Nov. 6 (Bloomberg) -- Kingfisher Plc, Europe’s largest home-improvement retailer, said it may consider a special dividend or share buybacks as a scarcity of major acquisition opportunities and a smaller rent bill leave it with more cash.
“As we look forward next year, we would consider our cash position and if we felt there was a systemic cash generation above what we needed for our growth plans, which we’ve got quite a lot to shoot for, then of course we would hand it back,” Chief Executive Officer Ian Cheshire said in an interview in London. “I don’t think you can see many major deals that would use a lot of cash.”
The owner of the B&Q and Castorama home-improvement chains has eliminated net debt that reached 1.6 billion pounds ($2.5 billion) in 2008 and may end the fiscal year with a net cash surplus for the first time since at least 1988, according to analyst estimates. The retailer hasn’t made an acquisition since buying 31 U.K. stores from a failed competitor 18 months ago and future deals are likely to be “bolt-ons” in existing markets costing no more than 100 million pounds, Cheshire said.
Returning money to shareholders “would signify quite a lot of confidence in the environment in their core markets,” said Simon Irwin, an analyst at Credit Suisse with an outperform rating on the stock. “I’d take it as being quite encouraging in terms of their confidence in their own execution.”
Kingfisher may have net cash of 11.3 million pounds at the end of the fiscal year through January 2013, rising to 111.6 million pounds in January 2014, according to the average of analysts’ estimates compiled by Bloomberg.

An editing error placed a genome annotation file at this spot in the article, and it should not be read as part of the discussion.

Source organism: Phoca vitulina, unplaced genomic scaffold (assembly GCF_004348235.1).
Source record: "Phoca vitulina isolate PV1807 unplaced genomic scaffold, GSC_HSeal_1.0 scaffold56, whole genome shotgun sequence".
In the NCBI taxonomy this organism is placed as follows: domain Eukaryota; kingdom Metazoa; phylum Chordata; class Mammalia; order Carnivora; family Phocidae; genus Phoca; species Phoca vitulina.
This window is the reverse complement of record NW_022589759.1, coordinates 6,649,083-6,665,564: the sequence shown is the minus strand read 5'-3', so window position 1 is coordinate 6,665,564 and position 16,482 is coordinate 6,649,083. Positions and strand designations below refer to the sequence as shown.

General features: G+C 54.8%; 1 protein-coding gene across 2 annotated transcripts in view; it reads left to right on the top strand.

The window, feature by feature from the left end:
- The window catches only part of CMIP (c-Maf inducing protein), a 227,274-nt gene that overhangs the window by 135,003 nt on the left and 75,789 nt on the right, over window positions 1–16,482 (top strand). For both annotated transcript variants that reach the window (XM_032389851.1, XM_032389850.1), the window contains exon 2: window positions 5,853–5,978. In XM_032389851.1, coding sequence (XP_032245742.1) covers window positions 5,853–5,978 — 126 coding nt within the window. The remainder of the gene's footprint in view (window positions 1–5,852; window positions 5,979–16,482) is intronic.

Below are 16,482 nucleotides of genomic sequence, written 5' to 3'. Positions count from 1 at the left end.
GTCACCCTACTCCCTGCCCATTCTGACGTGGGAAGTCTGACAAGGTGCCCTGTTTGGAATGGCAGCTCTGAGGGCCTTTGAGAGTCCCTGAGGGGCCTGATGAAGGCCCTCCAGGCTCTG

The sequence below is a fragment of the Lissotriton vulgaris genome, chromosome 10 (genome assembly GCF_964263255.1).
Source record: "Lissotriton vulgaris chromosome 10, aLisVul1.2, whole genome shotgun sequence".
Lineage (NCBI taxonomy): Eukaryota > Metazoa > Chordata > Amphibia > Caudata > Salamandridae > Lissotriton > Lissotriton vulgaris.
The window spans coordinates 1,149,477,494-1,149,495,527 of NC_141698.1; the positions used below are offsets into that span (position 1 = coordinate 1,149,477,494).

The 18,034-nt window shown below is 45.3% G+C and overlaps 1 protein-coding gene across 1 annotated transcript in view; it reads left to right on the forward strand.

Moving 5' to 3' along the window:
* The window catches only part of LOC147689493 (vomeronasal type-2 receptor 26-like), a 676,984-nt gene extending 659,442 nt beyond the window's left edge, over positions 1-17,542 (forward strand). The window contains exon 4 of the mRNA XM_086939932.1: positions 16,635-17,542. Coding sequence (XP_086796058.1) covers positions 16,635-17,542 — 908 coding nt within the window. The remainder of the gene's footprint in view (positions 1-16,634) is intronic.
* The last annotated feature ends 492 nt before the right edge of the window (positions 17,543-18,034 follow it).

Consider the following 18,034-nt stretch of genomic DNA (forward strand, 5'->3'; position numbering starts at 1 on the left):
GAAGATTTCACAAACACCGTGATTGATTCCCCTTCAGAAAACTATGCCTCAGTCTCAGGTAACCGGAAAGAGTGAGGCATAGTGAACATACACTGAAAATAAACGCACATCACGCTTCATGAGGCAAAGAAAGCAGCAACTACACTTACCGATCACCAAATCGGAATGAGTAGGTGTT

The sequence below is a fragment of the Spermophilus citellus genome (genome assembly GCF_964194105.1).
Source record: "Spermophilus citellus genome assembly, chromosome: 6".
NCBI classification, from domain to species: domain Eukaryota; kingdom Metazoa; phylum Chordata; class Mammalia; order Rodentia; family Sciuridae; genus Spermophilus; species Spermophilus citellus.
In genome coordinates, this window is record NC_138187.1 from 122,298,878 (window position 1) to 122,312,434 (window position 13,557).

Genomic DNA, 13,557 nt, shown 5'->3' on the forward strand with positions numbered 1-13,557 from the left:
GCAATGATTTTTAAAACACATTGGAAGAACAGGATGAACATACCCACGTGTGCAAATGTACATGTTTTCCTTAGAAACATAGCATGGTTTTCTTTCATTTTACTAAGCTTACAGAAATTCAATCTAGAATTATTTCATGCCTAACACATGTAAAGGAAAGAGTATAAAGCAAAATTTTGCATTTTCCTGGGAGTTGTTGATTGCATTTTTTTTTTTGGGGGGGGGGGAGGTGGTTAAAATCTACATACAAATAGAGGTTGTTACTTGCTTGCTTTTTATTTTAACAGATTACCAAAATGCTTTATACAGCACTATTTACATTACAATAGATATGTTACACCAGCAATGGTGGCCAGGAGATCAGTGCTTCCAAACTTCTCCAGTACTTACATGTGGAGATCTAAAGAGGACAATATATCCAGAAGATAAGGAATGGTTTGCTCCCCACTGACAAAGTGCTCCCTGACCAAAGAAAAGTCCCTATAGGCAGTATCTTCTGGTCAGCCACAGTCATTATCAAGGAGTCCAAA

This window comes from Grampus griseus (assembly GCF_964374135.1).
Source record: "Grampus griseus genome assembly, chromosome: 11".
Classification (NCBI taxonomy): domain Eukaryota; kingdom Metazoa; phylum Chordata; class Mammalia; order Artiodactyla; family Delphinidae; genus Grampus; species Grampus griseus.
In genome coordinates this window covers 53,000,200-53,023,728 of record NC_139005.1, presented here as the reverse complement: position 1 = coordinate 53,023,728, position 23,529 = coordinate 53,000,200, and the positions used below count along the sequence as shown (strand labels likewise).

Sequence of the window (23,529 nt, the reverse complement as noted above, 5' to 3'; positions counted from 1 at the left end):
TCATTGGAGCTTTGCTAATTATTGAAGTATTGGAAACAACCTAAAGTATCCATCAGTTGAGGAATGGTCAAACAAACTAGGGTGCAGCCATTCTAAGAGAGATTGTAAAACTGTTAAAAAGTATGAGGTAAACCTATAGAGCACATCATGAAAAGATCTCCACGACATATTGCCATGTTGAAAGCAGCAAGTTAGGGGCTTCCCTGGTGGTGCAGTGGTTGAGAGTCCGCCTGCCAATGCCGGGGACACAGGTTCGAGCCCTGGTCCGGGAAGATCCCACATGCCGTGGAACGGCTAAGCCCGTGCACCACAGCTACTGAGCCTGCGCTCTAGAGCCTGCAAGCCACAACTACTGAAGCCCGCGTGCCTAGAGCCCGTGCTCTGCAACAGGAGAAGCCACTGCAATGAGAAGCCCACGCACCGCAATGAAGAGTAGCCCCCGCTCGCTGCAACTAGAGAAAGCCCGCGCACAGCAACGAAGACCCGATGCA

Kingfisher sees a long-term opportunity to reduce its 4.9 billion pounds of leases as the growth of online shopping lessens the need for store space, the CEO said. The retailer would ideally cut its U.K. estate by about 20 percent, he said.
The company is looking at sub-dividing leases such as at the Belvedere store in Kent, southeast England, where Wal-Mart Stores Inc.’s Asda supermarket chain has taken half the store space, thereby reducing Kingfisher’s rent and leaving the retailer with the “right-size store.”
“If we could get out of the dead weight of historic leases in the U.K. that would potentially be quite transformational for us,” Cheshire said. The retailer typically has seven-to-nine years of unexpired leases on its 360 U.K. stores, with rents being reduced by 10 percent when renegotiated.
After reporting a slump in first-half earnings in September, Cheshire said there was “a broad feeling that the U.K. macro-economic situation is gently getting better.”
The executive said he sees pent-up demand among consumers who want to enjoy Christmas after a difficult few years. “There are some signs it should be better” this year, said the CEO, who is also the chairman of the British Retail Consortium.
With U.K. employment showing signs of improvement, Cheshire said he’s “more and more comfortable with the next six months.” U.K. jobless claims unexpectedly fell in September and a wider measure of unemployment dropped to the lowest rate in more than a year, boosted by the London Olympics.
In France, Kingfisher’s largest market with 47 percent of operating profit last year, “consumer trends are generally uncertain,” Cheshire said. Still, the French do-it-yourself market is “much more robust” than the U.K., he said. France now has higher home ownership and greater propensity for DIY projects than the U.K., he said.
“The basic household situation is a bit better,” Cheshire said. “There is a sense that no miracle, but no catastrophe for France, but a little better in the U.K.”
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